Recovery Help Now | Mindfulness in Relationships by Sara Loughlin, LCSW
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Mindfulness in Relationships by Sara Loughlin, LCSW

For this month’s blog post, I wanted to write about using mindfulness in relationships. I am a big fan of mindfulness and think that it can be a very useful tool in dealing with people who are important to us. When we are in a relationship, we often have expectations that the other person behave in a certain way. When that person doesn’t get that memo (or chooses to ignore the memo), we can become triggered and emotional.

When we are in our emotional state, we often react (instead of respond), and can say or do hurtful things that can damage the relationship. Mindfulness can interrupt this cycle by giving us the space to see things more objectively, to notice our irrational thoughts, and to see them for what they are.
An example of how to use mindfulness is the following: In an argument with my partner, I may become convinced that I am right, and he or she is wrong. This would lead me to become emotional- maybe angry and self-righteous, or hurt and sad. I could use mindfulness to focus on my breath at this time, and try to take deeper and slower breaths. I would also notice what emotion I am feeling, the intensity of the emotion, and where I feel the emotion in my body. It is important to feel the emotion and be able to label it. Emotional avoidance is a factor in a wide range of emotional disorders, so it is important to connect to your emotions.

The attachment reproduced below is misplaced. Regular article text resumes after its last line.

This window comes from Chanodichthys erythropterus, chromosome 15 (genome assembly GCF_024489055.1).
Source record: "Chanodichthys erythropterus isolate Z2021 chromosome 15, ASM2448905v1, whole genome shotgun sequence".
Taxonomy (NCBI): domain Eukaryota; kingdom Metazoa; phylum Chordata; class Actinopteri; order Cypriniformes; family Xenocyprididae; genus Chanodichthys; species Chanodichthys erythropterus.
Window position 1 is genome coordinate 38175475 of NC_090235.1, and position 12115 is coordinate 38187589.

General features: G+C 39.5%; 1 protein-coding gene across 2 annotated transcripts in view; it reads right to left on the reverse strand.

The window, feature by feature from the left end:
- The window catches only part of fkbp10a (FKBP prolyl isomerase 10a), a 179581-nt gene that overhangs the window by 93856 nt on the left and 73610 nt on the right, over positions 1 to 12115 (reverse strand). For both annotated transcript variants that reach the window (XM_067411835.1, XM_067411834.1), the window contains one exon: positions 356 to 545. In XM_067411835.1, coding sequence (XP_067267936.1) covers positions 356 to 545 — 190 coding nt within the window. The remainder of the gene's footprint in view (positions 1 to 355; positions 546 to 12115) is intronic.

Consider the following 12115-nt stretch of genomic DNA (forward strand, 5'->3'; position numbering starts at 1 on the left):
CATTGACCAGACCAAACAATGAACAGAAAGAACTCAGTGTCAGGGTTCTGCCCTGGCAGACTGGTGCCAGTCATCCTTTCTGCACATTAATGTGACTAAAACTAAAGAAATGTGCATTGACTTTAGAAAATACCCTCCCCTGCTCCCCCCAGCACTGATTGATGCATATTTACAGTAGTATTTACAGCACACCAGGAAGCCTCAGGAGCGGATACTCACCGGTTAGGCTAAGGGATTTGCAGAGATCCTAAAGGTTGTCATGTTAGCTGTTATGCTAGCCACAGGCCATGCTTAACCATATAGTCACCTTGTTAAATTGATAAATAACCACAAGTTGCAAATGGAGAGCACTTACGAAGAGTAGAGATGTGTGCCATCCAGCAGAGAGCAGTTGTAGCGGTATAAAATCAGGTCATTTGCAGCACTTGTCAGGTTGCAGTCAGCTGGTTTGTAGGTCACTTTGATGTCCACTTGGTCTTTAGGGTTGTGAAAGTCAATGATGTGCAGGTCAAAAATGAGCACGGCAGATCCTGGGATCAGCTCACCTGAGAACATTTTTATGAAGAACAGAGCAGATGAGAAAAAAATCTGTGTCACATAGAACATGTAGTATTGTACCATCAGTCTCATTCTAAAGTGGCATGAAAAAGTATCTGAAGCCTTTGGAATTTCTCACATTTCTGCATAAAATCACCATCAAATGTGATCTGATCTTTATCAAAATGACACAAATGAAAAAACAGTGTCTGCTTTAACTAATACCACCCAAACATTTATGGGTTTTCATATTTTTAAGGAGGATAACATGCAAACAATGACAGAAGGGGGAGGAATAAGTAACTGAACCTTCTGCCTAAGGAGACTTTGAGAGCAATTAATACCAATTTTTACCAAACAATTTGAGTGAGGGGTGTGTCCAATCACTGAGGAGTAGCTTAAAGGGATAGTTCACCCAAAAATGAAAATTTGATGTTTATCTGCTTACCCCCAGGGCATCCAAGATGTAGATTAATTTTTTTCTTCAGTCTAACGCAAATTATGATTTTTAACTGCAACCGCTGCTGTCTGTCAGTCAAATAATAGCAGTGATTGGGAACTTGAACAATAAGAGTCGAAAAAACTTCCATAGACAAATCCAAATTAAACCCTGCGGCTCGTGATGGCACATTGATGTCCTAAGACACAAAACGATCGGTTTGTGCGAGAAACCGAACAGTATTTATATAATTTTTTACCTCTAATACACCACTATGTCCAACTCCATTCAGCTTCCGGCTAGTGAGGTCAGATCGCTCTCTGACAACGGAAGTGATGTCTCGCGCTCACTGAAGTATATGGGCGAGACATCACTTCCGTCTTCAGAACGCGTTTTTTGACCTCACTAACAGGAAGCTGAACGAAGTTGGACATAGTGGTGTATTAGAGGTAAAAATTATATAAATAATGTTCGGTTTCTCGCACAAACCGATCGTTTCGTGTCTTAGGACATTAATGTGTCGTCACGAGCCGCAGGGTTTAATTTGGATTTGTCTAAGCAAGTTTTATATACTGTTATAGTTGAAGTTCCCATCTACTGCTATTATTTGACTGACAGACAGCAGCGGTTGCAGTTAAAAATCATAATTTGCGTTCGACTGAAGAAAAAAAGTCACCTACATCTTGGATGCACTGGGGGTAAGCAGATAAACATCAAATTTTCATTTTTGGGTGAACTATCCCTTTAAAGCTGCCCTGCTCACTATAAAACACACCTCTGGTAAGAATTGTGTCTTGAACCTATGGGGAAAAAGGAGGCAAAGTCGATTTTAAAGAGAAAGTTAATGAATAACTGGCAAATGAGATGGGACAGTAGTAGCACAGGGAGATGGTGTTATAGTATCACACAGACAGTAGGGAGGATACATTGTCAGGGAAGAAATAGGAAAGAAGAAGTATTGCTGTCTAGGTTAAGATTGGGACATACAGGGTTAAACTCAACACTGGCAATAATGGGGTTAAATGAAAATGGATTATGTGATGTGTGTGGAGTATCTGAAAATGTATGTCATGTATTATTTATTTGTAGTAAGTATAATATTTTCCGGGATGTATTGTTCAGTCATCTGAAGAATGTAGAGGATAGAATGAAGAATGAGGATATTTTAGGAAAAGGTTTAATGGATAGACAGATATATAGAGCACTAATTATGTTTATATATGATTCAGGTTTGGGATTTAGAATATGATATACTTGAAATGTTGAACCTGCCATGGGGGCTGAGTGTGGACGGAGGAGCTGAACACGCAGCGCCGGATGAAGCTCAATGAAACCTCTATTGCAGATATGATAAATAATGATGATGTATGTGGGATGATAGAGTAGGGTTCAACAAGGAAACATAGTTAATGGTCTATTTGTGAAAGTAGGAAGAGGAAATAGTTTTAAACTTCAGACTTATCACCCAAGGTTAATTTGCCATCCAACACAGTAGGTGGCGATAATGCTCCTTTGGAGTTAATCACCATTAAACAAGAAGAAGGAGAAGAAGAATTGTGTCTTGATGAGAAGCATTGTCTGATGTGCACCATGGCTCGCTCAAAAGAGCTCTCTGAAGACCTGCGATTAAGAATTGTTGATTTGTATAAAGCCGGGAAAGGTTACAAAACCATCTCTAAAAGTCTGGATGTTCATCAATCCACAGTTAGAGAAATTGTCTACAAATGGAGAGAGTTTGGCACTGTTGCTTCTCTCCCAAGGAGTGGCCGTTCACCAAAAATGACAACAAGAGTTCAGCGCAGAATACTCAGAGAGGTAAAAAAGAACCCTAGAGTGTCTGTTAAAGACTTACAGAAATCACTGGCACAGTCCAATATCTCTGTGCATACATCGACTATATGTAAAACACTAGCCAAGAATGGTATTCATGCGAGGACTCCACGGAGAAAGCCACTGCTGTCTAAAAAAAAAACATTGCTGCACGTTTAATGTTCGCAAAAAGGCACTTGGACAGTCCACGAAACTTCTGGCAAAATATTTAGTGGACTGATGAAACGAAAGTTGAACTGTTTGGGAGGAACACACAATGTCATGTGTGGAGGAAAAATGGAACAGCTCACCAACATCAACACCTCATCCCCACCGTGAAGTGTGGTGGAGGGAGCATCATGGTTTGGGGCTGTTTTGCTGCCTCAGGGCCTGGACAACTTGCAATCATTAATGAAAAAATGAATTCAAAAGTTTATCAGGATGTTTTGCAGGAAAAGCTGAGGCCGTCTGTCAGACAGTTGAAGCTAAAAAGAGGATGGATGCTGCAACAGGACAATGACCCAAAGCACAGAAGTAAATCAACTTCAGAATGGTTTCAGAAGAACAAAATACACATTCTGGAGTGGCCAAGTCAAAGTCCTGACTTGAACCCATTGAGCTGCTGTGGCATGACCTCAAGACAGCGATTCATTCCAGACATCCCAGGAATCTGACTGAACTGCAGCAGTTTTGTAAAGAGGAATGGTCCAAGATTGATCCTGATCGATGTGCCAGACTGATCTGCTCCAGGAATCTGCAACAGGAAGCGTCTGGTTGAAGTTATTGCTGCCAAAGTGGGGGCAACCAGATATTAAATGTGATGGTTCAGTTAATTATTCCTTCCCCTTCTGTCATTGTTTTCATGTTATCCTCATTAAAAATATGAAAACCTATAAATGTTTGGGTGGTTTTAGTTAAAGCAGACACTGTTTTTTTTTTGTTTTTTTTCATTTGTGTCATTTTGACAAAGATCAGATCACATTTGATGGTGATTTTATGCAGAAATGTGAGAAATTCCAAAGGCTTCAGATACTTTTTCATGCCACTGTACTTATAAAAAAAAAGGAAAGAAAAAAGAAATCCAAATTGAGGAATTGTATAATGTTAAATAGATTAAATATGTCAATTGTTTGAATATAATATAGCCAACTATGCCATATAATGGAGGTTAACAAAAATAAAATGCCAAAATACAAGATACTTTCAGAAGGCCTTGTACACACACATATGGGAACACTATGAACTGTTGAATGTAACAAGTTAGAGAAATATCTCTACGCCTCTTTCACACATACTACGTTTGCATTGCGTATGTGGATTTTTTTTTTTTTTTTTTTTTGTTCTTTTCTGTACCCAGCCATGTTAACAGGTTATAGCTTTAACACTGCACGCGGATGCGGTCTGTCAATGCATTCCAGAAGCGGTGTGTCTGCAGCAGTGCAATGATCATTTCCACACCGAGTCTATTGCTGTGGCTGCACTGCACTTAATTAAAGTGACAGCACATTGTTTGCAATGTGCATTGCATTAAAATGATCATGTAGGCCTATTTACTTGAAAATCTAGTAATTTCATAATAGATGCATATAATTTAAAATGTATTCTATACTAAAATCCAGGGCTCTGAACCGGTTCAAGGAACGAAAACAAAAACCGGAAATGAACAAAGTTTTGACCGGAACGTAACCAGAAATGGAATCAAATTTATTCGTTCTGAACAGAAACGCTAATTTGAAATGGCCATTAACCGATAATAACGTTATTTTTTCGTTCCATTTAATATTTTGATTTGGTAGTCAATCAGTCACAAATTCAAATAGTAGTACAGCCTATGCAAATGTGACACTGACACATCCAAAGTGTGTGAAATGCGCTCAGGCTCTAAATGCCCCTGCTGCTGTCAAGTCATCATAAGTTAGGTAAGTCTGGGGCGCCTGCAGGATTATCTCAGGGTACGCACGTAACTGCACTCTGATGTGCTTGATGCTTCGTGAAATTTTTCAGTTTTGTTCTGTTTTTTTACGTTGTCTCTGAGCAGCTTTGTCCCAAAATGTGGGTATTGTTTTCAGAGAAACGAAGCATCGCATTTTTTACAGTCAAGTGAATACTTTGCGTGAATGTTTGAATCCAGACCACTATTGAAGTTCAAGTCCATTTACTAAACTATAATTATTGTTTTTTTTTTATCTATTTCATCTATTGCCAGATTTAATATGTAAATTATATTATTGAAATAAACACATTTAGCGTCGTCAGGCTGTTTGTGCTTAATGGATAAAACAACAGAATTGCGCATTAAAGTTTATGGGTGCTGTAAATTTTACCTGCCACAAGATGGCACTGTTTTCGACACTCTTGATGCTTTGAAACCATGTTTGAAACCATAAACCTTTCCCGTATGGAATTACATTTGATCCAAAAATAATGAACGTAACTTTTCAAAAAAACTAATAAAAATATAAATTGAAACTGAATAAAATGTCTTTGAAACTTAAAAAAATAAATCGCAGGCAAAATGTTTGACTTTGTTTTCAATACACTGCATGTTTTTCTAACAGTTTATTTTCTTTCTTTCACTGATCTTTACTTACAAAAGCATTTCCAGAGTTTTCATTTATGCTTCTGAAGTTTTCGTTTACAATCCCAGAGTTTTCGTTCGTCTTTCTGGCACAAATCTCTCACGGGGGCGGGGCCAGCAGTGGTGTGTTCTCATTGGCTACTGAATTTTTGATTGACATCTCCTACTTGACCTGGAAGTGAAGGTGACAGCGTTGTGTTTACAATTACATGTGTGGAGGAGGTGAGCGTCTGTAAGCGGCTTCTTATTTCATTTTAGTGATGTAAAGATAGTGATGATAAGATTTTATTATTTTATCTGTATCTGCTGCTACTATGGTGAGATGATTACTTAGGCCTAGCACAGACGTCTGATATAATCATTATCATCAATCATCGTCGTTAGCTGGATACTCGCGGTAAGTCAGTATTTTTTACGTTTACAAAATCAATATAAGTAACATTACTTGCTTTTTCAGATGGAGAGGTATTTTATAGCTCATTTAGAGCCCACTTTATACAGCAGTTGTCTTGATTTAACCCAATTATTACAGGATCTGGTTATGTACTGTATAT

Once I do this, I could also try to become aware of the thoughts I am having that might be fueling this emotional state. Am I having thoughts like “I don’t deserve this!” or “He is not a nice person!”? Thoughts like these are very common, but if we dissect them, they are actually pretty negative. As an example, take “I don’t deserve this!” A more realistic thought may be that conflict comes up in intimate relationships and working through the conflict is part of what creates that intimacy and connection. When we think thoughts condemning the other person, it makes it pretty impossible to be open to hearing and understanding his or her point of view. A better thought in these situations is “What part am I playing in this conflict?” or “What am I responsible for?”
At UCLA’s Mindful Awareness Research Center, I was told the goal of a mindfulness practice is equanimity. The definition of this is: mental calmness, composure, and evenness of temper, especially in a difficult situation. The Center also emphasizes acceptance and non-compulsion. Now wouldn’t those elements come in handy in a relationship? ☺

Elana Clark-Faler
elana@recoveryhelpnow.com